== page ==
Biodynamics is a spiritual-ethical-ecological approach to agriculture, food production and nutrition. Today, the biodynamic movement encompasses thousands of successful gardens, farms, vineyards and agricultural operations of all kinds and sizes on all continents, in a wide variety of ecological and economic settings. Byodinamics was developed in central Europe in the early 1920s by Rudolf Steiner, PhD and it is now practiced on more than 350,000 acres of farmland in 47 countries. Steiner was one of the pioneers of the organic farming movement, considered by many to be the most advanced and holistic form of organic farming and gardening on the planet. Steiner’s insights have also led to innovative movements in a number of other fields such as education (Waldorf Schools), medicine, finance and social therapy.
Rudolf Steiner, PhD – The Founder of Anthroposophy
Biodynamic farmers strive to create a diversified, balanced farm ecosystem that generates health and fertility as much as possible from within the farm itself. Preparations made from fermented manure, minerals and herbs are used to help restore and harmonize the vital life forces of the farm and to enhance the nutrition, quality and flavor of the food being raised. Biodynamic practitioners also recognize and strive to work in cooperation with the subtle influences of the wider cosmos on soil, plant and animal health.
Most biodynamic initiatives seek to embody triple bottom line approaches (ecological, social and economic sustainability), taking inspiration from Steiner’s insights into social and economic life as well as agriculture. Community supported agriculture (CSA), for example, was pioneered by biodynamic farmers, and many biodynamic practitioners work in creative partnerships with other farms and with schools, medical and wellness facilities, restaurants, hotels, homes for social therapy and other organizations. Biodynamics is thus not just a holistic agricultural system but also a potent movement for new thinking and practices in all aspects of life connected to food and agriculture.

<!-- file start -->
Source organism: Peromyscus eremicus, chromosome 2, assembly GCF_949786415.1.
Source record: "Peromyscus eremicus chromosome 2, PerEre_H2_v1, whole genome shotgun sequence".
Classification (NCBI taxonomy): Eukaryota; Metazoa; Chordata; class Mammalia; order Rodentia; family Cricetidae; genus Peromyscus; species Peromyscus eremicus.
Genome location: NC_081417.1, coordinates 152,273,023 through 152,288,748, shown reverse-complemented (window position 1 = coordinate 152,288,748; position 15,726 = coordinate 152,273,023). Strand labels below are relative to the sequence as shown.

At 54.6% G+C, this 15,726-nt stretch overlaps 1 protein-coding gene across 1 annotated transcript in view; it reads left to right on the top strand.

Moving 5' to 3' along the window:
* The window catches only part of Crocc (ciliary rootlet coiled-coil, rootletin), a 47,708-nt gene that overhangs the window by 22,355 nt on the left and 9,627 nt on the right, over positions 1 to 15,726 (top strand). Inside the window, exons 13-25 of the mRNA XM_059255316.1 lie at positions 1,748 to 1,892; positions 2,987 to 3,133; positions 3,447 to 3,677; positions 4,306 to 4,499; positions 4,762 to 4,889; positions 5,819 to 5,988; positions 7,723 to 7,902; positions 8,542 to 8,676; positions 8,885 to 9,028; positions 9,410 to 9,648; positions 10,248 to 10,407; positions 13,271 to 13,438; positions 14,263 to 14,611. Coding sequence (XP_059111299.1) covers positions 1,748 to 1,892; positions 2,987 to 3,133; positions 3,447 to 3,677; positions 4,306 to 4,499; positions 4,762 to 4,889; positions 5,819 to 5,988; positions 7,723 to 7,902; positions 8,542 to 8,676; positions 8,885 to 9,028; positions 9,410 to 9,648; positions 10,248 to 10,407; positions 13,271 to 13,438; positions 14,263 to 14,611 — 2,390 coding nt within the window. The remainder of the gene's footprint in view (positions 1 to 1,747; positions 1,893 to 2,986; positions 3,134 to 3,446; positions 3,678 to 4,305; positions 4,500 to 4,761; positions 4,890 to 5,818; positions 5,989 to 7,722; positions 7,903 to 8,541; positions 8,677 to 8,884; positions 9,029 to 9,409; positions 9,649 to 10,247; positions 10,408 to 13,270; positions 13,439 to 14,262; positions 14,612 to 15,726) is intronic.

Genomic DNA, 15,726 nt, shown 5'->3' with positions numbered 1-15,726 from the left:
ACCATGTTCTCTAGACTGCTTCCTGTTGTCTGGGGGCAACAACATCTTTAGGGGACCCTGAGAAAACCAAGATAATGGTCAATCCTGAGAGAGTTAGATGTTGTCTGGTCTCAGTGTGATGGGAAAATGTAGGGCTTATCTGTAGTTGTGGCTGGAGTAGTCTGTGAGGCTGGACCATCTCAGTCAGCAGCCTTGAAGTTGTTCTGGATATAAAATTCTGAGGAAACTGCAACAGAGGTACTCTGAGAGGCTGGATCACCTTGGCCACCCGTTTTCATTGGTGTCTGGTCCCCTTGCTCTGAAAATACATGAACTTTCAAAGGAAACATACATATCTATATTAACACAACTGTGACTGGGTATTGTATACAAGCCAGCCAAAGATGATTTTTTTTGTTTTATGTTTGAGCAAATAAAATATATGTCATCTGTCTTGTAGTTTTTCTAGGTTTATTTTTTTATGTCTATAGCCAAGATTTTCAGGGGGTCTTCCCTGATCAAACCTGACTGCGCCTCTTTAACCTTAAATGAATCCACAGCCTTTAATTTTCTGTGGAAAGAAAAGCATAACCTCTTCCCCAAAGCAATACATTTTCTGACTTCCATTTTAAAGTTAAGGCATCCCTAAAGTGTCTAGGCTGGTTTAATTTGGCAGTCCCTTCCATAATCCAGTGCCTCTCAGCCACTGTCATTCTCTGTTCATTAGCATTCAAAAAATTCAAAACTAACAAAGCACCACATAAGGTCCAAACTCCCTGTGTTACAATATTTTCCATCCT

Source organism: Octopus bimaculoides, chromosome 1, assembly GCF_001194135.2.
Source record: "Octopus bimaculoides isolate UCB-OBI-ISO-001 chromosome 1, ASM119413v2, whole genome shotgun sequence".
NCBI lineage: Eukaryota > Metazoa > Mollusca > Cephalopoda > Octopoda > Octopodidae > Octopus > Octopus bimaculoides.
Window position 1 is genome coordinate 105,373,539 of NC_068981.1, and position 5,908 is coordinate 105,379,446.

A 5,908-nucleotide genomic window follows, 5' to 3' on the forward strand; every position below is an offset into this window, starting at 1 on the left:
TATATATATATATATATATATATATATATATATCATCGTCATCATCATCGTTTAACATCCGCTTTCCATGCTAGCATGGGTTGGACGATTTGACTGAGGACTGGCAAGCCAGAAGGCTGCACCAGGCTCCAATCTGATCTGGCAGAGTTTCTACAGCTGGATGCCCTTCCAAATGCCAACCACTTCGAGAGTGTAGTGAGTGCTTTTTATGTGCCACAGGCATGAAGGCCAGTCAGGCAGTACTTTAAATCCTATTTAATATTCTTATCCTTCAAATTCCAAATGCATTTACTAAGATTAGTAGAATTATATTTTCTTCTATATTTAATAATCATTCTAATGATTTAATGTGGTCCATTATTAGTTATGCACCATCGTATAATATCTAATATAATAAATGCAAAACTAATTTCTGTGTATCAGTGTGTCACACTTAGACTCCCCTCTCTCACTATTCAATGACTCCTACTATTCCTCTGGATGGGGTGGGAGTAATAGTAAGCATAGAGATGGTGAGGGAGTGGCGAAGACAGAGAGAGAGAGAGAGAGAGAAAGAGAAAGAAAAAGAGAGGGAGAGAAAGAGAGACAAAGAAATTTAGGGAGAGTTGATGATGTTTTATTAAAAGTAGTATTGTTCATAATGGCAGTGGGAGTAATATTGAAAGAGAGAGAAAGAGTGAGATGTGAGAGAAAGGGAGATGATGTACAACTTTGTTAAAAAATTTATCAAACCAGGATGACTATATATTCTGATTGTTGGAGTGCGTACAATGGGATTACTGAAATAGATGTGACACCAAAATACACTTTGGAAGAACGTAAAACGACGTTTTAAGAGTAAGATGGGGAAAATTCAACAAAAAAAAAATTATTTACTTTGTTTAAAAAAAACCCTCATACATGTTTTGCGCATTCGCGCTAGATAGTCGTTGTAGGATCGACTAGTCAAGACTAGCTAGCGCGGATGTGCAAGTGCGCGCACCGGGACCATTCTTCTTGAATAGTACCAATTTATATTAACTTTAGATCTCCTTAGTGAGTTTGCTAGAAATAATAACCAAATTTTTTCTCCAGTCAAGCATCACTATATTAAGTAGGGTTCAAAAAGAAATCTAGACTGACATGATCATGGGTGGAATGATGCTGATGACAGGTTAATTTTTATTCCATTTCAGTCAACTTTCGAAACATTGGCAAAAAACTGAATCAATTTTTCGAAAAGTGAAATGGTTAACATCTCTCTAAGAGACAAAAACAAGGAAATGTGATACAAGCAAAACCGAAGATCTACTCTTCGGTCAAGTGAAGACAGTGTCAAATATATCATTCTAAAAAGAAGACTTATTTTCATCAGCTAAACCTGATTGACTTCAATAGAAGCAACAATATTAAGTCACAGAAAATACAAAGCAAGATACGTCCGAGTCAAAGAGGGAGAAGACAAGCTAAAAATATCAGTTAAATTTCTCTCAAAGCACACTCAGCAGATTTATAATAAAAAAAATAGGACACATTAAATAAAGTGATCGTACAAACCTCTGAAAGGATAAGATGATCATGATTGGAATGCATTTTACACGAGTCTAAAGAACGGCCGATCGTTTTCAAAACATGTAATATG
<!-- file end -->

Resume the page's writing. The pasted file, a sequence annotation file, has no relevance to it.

Rudolf Steiner developed biodynamics in partnership with a group of farmers who were concerned with the decline in soil and animal health that they were witnessing on their farms. This was just at the time when a highly mechanistic view of nature was beginning to take hold in agriculture, which led to the development and use of synthetically produced nitrogen fertilizers. Steiner was one of the first public figures to warn that the widespread use of chemical fertilizers would lead to the decline of soil, plant and animal health and the subsequent devitalization of food.
Biodynamics is based on a view of nature as a living, self-sustaining organism that unites material, biological and spiritual elements. A unique aspect of biodynamic agriculture is the attention paid to the influences and rhythms of the sun, moon and planets. Biodynamics is ultimately not just a set of alternative agricultural methods but a new way of seeing and understanding the natural world. Steiner called for and pioneered a new form of science—which he called spiritual science—that could grapple with both the material and nonmaterial or spiritual aspects of reality. Biodynamic farmers work to develop their capacity to sense and observe the more subtle forces at work in nature, and to use their own insights to further enhance the vitality of their farms. The biodynamic methods are thus in a continuous state of evolution and individualization.